There’s nothing wrong with you.  You don’t have to want sex every day, every week, or every month, no matter how much popular culture throws images of sweaty, tan cleavage in your face.  And don’t worry about your husband.  Odds are really good that he thinks the whole “the baby’s in the room with us” thing is gross too (It’s off-putting.  Like someone whispering “The call is coming from inside the house!).

<Sidebar>Last night, Honest Dad and I were trying to get into a sexy mood, and after some awkward attempts at foreplay, he finally said, “This is weird.  This is going to be weird.”  We agreed that it would be okay with both of us if we kept our eyes closed the whole time, to forget about, you know, the kid between us.  And that was okay too.  We both concentrated on what it was like to not be six months pregnant, to not have a teeny little person hanging around while we bumped uglies.  Hey, you gotta do what you gotta do, even you “do” nothing at all.</Sidebar>

Your boobs are going to get HUGE! Yes, this is true.  Your boobs will likely get bigger.  They’ll also likely have areolas the size of helicopter pads, and be connected by an intricate network of bulgy, blue veins that look like early maps of the Amazon River basin.  Sorry, Western culture, but “big boobs” doesn’t mean “sexy boobs.”  It just means big.

You are ALL belly!/You can’t even tell you’re pregnant from behind! Oh, god, how I wish I could believe this one.  This one is so nice.  Especially when you’re in those final months, and you walk like a duck, look like a walrus, and have the coordination of a tyrannosaurus rex trying to wipe his own ass, it’s so nice to hear someone say that it’s only your stomach that gives away your pregnancy.  Not your bloated chin and jaw (a phenomenon reported by just about every woman I know that I can’t quite explain.  We all get the jawline of a cattle rancher).  Not your duckbill platypus feet.  Not your swayback and pinched sciatic nerve.  Not your frazzled look of exhaustion and mania.  Just your belly.  This implies that you did your pregnancy “right.”  That you didn’t “eat for two,” but made good, healthy decisions, keeping your child foremost in your thoughts at all times.  But, sadly, no.  Ask your most honest girlfriend if this is true.  She’ll still lie, but listen for that hesitation.  I asked Honest Dad yesterday if he could tell I was “pregnant from the back.”  He asked me to turn around, then went, “Hmmmmmmmmmmm—*breath*— mmmmmmmmmm” (imagine the longest verbal musing ever produced by man).  I turned back around, “Okay.  I got it.”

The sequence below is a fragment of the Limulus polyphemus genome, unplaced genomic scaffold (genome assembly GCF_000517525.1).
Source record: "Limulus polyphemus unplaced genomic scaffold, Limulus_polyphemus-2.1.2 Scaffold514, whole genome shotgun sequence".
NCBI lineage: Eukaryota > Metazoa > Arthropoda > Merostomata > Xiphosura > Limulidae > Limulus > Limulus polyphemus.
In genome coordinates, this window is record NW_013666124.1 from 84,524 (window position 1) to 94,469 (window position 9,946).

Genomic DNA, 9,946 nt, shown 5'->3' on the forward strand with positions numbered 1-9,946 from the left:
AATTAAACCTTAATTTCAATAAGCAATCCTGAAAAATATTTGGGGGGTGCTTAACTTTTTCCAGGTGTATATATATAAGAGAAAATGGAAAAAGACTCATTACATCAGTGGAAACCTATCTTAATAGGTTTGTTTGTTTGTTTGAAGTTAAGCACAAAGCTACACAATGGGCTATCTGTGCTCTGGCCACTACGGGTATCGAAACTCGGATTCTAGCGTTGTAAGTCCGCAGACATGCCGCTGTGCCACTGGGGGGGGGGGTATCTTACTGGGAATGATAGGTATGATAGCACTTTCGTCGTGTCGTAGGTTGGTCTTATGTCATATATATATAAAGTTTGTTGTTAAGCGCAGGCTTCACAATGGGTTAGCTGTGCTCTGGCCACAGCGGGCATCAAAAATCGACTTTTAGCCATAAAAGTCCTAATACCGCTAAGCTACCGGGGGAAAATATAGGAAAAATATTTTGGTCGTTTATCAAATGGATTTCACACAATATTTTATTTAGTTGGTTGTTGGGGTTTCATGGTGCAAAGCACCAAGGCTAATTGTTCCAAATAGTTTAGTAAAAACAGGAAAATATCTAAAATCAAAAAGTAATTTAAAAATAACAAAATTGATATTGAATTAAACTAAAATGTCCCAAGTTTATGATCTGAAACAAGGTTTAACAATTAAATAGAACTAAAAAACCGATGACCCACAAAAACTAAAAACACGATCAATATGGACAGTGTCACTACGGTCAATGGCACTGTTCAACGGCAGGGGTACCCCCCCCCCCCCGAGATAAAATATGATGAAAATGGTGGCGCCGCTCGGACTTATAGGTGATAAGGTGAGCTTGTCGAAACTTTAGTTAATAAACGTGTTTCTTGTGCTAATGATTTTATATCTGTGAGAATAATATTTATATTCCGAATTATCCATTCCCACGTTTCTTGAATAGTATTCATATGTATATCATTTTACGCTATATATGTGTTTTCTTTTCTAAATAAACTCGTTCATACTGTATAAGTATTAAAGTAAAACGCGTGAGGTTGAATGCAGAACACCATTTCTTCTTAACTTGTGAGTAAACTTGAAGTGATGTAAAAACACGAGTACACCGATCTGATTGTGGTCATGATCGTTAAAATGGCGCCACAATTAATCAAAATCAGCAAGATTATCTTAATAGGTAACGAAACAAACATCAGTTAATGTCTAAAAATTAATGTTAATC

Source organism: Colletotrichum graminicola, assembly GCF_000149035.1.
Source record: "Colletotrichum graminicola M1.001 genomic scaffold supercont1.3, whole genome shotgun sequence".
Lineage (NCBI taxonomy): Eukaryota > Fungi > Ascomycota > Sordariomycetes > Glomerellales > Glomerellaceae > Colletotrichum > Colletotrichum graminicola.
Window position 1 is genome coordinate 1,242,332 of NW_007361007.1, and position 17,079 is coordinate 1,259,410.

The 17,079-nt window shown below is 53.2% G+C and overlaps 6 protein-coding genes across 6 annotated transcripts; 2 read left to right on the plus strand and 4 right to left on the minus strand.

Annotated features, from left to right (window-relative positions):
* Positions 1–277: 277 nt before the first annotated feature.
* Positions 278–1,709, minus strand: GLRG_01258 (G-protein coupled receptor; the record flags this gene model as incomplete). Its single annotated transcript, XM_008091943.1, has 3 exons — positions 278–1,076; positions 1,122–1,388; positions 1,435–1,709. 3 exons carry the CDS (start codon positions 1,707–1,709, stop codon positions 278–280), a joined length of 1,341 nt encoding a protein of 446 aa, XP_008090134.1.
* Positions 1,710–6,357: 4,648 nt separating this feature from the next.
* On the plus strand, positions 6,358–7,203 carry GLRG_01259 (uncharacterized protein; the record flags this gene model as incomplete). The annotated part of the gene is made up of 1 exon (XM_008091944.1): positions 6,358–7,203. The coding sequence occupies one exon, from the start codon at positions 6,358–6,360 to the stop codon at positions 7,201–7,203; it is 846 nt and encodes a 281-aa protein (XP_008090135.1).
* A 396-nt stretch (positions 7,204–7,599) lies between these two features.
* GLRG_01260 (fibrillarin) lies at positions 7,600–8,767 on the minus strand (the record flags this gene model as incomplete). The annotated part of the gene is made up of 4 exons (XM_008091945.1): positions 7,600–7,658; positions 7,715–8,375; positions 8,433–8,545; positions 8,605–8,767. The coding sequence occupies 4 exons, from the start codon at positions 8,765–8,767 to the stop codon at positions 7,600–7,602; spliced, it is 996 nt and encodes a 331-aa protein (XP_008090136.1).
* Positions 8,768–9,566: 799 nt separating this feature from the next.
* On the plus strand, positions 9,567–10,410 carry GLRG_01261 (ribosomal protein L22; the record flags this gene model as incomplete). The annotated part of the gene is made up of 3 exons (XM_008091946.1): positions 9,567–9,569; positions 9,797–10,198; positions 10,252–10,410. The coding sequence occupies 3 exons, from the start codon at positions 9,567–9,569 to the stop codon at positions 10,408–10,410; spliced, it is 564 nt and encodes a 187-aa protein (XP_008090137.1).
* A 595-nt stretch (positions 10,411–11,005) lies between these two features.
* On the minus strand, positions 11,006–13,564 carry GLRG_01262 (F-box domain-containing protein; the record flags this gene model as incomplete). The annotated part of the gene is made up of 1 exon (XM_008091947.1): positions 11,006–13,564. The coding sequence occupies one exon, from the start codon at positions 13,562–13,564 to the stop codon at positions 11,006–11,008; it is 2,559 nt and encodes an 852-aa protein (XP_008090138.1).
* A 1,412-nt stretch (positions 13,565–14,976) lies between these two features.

Welcome to the sixth month.

Finally, the biggest, fattest, pant-on-fire lie that we tell pregnant women:

It goes right back!!!

It doesn’t.

I’m sorry.

So sorry.

It almost goes right back, but it doesn’t entirely go right back.

Here’s the analogy I use.  Think of one of those rubber bands that farmers use to castrate cows.  It’s a surprisingly small rubber band, and very strong and tight.  Now, stretch it over a melon for approximately two hours (the average length of time that a woman pushes during vaginal delivery).  Take it off the melon.  Do you think that rubber band is going to be the same after that?  These are very strong, tough rubber bands, but do you really think it is going to retain all of its elasticity after two full hours on a watermelon?  Do you?  Honestly?

That is going to be one pissed off cow...

That is going to be one pissed off cow…


So, so sorry.

Nobody told me either.

Want some of my Skittles?